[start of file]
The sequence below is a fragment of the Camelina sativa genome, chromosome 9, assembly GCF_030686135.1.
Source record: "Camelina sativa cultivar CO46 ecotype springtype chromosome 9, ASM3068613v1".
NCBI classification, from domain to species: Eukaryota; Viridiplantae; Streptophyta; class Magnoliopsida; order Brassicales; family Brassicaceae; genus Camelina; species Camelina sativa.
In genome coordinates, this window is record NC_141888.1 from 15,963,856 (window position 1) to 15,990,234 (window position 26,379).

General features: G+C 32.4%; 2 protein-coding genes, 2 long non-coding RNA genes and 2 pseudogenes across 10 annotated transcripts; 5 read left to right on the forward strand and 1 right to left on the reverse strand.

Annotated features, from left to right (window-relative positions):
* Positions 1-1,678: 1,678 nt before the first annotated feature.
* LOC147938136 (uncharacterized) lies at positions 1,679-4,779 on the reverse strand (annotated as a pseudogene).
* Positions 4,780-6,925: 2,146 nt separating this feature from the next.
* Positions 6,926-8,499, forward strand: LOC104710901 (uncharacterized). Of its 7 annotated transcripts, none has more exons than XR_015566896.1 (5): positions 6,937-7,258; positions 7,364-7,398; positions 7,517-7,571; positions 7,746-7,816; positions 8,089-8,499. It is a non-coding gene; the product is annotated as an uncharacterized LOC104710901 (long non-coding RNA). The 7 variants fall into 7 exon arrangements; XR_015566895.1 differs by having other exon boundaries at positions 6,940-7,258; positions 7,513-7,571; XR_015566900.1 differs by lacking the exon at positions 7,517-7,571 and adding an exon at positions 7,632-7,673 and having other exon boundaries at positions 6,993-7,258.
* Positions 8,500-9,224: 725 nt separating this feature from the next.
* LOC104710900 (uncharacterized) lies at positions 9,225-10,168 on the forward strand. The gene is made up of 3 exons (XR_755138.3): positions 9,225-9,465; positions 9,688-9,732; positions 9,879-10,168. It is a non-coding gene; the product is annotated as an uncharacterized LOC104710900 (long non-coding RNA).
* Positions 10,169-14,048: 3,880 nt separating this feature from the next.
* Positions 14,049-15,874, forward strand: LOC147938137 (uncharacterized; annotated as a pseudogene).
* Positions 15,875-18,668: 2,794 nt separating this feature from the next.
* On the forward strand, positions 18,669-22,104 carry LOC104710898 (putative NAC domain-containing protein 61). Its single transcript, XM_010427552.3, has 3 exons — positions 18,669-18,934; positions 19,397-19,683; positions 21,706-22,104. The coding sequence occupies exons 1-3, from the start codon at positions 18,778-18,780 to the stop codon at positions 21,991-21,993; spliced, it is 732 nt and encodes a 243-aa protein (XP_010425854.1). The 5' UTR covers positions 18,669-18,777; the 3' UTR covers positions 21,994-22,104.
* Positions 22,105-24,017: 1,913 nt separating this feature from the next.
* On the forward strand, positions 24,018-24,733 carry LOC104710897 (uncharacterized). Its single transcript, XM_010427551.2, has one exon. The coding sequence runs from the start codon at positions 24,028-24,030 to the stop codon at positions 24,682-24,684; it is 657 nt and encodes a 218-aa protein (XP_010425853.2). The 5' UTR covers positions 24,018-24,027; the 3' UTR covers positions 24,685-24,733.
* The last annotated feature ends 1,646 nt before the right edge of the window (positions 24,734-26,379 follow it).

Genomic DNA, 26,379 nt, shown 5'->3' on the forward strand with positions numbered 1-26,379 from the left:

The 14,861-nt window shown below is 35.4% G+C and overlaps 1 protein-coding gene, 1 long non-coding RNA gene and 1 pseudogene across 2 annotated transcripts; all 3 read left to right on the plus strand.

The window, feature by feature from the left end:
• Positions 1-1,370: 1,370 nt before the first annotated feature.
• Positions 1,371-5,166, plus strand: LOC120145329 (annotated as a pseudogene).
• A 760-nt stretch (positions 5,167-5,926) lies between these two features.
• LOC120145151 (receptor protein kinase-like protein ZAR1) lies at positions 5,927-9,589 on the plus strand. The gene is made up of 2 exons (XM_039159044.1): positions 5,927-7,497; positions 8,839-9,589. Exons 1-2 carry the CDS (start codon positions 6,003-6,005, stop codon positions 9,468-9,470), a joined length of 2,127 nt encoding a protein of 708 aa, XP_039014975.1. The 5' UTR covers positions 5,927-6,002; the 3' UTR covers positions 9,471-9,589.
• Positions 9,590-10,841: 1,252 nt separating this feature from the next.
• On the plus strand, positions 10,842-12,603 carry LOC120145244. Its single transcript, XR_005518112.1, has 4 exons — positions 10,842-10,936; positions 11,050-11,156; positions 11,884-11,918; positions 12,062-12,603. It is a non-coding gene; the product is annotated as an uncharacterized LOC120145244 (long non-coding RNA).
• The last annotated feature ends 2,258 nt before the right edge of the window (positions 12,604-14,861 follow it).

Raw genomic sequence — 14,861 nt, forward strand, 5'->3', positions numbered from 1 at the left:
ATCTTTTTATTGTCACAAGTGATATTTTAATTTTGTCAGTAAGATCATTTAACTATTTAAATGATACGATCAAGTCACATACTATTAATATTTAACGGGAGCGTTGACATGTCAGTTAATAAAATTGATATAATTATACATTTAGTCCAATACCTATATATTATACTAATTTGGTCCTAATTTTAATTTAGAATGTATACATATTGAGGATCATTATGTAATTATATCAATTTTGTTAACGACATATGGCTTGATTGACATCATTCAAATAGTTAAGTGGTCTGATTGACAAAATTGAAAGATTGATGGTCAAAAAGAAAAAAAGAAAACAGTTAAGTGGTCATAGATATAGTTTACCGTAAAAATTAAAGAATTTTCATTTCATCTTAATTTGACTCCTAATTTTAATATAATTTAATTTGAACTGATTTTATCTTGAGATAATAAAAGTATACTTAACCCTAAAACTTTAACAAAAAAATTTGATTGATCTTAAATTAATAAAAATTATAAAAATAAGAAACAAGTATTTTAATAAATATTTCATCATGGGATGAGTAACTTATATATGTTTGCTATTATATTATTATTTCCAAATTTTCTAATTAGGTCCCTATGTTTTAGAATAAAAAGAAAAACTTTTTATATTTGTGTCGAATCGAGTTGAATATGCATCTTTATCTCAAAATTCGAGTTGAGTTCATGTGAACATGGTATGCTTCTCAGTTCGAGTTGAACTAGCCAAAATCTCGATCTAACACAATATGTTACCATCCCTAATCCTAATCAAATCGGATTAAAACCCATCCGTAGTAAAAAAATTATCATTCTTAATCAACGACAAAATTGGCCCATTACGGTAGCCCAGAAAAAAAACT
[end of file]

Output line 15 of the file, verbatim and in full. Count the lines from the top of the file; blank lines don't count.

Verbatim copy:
* Positions 15,875-18,668: 2,794 nt separating this feature from the next.